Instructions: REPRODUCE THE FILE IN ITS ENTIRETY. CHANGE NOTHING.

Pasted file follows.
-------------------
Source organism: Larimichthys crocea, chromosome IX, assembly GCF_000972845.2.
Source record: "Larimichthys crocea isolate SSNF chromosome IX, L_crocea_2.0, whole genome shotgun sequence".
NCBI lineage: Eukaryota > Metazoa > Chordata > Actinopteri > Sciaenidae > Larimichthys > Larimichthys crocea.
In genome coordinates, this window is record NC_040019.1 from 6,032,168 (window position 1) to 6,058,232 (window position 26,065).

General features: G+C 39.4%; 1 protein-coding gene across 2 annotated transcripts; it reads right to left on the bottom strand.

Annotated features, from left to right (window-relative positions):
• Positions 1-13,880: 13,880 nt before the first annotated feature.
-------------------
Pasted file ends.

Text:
Source organism: Larimichthys crocea, chromosome IX, assembly GCF_000972845.2.
Source record: "Larimichthys crocea isolate SSNF chromosome IX, L_crocea_2.0, whole genome shotgun sequence".
NCBI lineage: Eukaryota > Metazoa > Chordata > Actinopteri > Sciaenidae > Larimichthys > Larimichthys crocea.
In genome coordinates, this window is record NC_040019.1 from 6,032,168 (window position 1) to 6,058,232 (window position 26,065).

General features: G+C 39.4%; 1 protein-coding gene across 2 annotated transcripts; it reads right to left on the bottom strand.

Annotated features, from left to right (window-relative positions):
• Positions 1-13,880: 13,880 nt before the first annotated feature.